Ottawa’s scheme to stoke econ­omy A BUST

Winnipeg Free Press - Section H - - VIEW FROM - Charles Lam­mam and Amela Karabegovic

THE fed­eral gov­ern­ment’s tele­vi­sion ads seem om­nipresent with their mes­sage that Canada’s Eco­nomic Action Plan is stim­u­lat­ing the econ­omy, cre­at­ing jobs, and mov­ing the coun­try out of re­ces­sion.

But is it re­ally? Did the gov­ern­ment’s var­i­ous stim­u­lus ini­tia­tives re­ally do all that the gov­ern­ment claims?

There’s lit­tle doubt Canada’s eco­nomic out­look has im­proved dra­mat­i­cally from last year with the lat­est data from Statis­tics Canada show­ing that the Cana­dian econ­omy turned a cor­ner mid­way through 2009. In ad­di­tion, the Bank of Canada and ma­jor pri­vate sec­tor banks are fore­cast­ing pos­i­tive eco­nomic growth for 2010.

To gauge whether gov­ern­ment stim­u­lus ac­tu­ally had an im­pact on the eco­nomic turn­around in 2009, we ex­am­ined Statis­tics Canada data on the con­tri­bu­tions of gov­ern­ment con­sump­tion (i.e., spending), gov­ern­ment in­vest­ment (i.e., in­fra­struc­ture), and pri­vate sec­tor ac­tiv­ity to the im­prove­ment in eco­nomic growth at two crit­i­cal junc­tures.

And the data show that gov­ern­ment stim­u­lus had a neg­li­gi­ble ef­fect on Canada’s eco­nomic turn­around. Put sim­ply, the stim­u­lus didn’t work.

Be­tween the sec­ond and third quar­ter of 2009, GDP growth im­proved by 1.1 per­cent­age point from -0.9 per cent to 0.2. Of this 1.1 per­cent­age point im­prove­ment in GDP growth, gov­ern­ment con­sump­tion and gov­ern­ment in­vest­ment each con­trib­uted only 0.1 per­cent­age points. Pri­vate sec­tor in­vest­ment con­trib­uted 0.8 per­cent­age points and was the driv­ing force be­hind the eco­nomic turn­around from the sec­ond to third quar­ter of 2009.

De­spite gov­ern­ment at­tempts to stim­u­late ren­o­va­tions in the hous­ing sec­tor through the high-pro­file Home Ren­o­va­tion Tax Credit, Statis­tics Canada data show that in­vest­ment in res­i­den­tial struc­tures did not con­trib­ute to the change in GDP growth be­tween the sec­ond and third quar­ter of 2009.

Sim­i­larly, the fed­eral gov­ern­ment’s tem­po­rary busi­ness tax re­lief to stim­u­late the pur­chase of new com­puter equip­ment did not ac­count for a sig­nif­i­cant part of the pri­vate sec­tor in­vest­ment that drove the eco­nomic turn­around dur­ing this pe­riod.

On the other hand, one goal of the fed­eral stim­u­lus pack­age was to stim­u­late pri­vate sec­tor con­sump­tion. While in­creased pri­vate sec­tor con­sump­tion did con­trib­ute to im­proved eco­nomic growth from the sec­ond to third quar­ter of 2009, it was slight.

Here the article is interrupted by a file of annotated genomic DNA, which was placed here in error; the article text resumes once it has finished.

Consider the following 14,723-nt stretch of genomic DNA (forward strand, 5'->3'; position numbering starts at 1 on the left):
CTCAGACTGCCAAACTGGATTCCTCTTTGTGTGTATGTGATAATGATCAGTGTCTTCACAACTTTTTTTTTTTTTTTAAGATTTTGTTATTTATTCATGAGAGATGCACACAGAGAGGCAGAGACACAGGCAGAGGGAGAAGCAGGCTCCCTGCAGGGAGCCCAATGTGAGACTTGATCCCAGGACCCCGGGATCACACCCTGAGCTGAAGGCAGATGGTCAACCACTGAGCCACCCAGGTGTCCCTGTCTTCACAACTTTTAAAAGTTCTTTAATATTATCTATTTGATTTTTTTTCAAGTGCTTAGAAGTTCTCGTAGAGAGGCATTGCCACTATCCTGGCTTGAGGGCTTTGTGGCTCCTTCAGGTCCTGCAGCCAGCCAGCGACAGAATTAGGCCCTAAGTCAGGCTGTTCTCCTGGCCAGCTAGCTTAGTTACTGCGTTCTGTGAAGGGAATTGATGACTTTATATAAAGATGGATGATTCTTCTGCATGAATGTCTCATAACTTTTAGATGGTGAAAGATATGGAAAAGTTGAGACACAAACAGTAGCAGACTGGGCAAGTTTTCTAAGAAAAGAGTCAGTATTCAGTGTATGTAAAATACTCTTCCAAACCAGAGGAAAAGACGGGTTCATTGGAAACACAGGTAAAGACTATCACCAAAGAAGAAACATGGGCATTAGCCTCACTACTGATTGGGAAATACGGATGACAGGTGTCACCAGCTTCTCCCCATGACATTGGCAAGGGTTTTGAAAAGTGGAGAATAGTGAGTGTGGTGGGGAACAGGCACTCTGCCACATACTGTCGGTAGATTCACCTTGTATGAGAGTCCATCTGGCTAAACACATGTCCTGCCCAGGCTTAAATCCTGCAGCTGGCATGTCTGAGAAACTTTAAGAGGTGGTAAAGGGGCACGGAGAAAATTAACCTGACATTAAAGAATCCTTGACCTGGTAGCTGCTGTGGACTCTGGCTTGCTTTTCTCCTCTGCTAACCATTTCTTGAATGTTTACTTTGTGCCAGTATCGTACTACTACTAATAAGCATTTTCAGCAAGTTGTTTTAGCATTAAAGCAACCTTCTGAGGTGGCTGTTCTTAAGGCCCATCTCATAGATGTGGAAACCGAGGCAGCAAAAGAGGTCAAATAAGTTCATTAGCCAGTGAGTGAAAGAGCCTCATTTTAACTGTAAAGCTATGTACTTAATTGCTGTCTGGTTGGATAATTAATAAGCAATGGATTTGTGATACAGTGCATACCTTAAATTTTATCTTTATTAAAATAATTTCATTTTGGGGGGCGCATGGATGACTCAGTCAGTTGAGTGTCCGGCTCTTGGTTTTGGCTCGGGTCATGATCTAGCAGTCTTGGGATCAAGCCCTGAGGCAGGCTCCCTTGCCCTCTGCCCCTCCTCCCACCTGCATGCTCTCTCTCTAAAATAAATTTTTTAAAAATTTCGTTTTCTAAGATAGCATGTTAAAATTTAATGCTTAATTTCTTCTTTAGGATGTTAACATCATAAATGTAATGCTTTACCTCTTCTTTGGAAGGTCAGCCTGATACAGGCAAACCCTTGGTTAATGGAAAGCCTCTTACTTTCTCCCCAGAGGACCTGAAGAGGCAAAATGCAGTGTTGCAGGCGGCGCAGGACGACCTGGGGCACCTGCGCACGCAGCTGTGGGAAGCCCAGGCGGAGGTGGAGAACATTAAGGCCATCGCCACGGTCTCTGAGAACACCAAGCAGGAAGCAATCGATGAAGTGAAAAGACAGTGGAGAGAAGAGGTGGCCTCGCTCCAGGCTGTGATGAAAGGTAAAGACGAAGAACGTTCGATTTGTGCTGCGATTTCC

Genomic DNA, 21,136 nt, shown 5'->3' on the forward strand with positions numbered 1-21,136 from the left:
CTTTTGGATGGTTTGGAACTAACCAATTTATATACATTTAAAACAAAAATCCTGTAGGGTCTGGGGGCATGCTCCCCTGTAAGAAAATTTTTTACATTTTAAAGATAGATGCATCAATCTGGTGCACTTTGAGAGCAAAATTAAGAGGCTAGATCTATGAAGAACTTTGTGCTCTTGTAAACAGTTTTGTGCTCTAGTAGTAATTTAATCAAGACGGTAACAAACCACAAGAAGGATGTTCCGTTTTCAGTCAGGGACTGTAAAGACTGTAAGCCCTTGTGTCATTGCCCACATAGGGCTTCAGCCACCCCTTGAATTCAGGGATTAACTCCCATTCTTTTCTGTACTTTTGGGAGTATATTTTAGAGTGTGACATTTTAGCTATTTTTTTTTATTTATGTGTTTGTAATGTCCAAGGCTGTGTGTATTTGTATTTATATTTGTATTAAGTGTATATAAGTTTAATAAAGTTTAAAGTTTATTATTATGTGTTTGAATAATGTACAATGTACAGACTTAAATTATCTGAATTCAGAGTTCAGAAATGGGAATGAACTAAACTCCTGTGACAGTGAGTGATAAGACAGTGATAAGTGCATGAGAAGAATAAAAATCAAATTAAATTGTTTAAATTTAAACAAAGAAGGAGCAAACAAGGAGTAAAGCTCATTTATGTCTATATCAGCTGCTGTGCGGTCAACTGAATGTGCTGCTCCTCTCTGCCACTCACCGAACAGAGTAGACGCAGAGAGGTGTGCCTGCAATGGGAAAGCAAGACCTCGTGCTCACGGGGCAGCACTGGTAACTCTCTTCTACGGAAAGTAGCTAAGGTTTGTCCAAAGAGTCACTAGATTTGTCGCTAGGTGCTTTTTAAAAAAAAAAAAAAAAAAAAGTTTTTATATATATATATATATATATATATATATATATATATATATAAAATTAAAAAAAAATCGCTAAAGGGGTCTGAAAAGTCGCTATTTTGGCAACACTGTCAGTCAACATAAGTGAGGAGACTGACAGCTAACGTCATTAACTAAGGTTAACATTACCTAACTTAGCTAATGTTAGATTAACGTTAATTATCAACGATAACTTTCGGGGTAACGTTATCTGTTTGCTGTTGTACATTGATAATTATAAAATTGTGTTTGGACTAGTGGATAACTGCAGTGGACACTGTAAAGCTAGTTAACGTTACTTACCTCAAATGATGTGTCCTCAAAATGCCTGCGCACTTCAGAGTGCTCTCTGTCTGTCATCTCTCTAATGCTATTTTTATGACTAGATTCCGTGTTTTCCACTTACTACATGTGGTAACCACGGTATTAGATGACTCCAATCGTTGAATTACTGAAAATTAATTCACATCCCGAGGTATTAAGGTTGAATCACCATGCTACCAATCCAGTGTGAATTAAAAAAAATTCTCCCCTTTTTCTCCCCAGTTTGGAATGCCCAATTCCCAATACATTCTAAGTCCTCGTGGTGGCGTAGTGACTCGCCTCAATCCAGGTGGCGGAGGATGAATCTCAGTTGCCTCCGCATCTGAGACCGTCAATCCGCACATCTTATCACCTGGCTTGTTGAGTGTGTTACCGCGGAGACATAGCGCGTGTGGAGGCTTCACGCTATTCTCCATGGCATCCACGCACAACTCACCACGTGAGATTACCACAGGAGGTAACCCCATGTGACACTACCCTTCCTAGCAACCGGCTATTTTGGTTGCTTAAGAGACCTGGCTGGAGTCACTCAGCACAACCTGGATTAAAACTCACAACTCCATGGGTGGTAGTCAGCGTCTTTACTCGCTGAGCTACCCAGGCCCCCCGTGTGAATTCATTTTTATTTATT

To the fed­eral gov­ern­ment’s credit, the $4.5-bil­lion re­duc­tion in per­sonal in­come taxes con­tained in its stim­u­lus pack­age likely had an im­pact on con­sump­tion, given the per­ma­nent na­ture of the tax re­lief. This sup­ports aca­demic re­search sug­gest­ing the gov­ern­ment should have in­tro­duced wide­spread tax re­lief to im­prove eco­nomic growth, not in­creased spending. Un­for­tu­nately, less than 10 per cent of the fed­eral stim­u­lus plan was ded­i­cated to per­ma­nent tax re­lief.

Be­tween the third and fourth quar­ter of 2009, GDP growth in­creased by 1.0 per­cent­age point from 0.2 per cent to 1.2 per cent growth. At this junc­ture, gov­ern­ment con­sump­tion and gov­ern­ment in­vest­ment con­trib­uted noth­ing to the 1.0 per­cent­age point im­prove­ment in eco­nomic growth. In­creased net ex­ports were solely re­spon­si­ble for the im­prove­ment dur­ing this pe­riod.

Most in­dica­tive of the gov­ern­ment’s stim­u­lus mis­take is that be­fore the re­ces­sion, dur­ing the re­ces­sion, and well into the re­cov­ery of 2009, the gov­ern­ment’s con­tri­bu­tion to GDP growth has been markedly con­stant. In other words, whether the econ­omy was shrink­ing, stagnant, or grow­ing, the con­tri­bu­tions of gov­ern­ment spending and gov­ern­ment in­fra­struc­ture in­vest­ment to eco­nomic growth had lit­tle ef­fect on changes in GDP growth.

This, of course, con­tra­dicts the gov­ern­ment’s claim that “In­fra­struc­ture mea­sures in the Action Plan… have con­trib­uted to the eco­nomic re­cov­ery in Canada.” But the ac­tual re­sult is un­sur­pris­ing given that more than 40 per cent of the fed­eral gov­ern­ment’s stim­u­lus pack­age was ear­marked for in­fra­struc­ture ini­tia­tives, which take time to plan and im­ple­ment.

Looking for­ward, the fear is that spending on in­fra­struc­ture will oc­cur as the econ­omy nat­u­rally be­gins to grow, mean­ing the gov­ern­ment will com­pete with the pri­vate sec­tor for re­sources, re­sult­ing in in­creased costs and fewer pri­vate sec­tor projects.

De­spite the gov­ern­ment’s rhetoric, the stim­u­lus pack­age didn’t work and was a mis­take that will bur­den Cana­di­ans with a legacy of debt for years to come.


Stim­u­lus spending made for­mer premier Gary Doer ap­plaud but a study shows the fed­eral action plan didn’t fuel Canada’s re­cov­ery.

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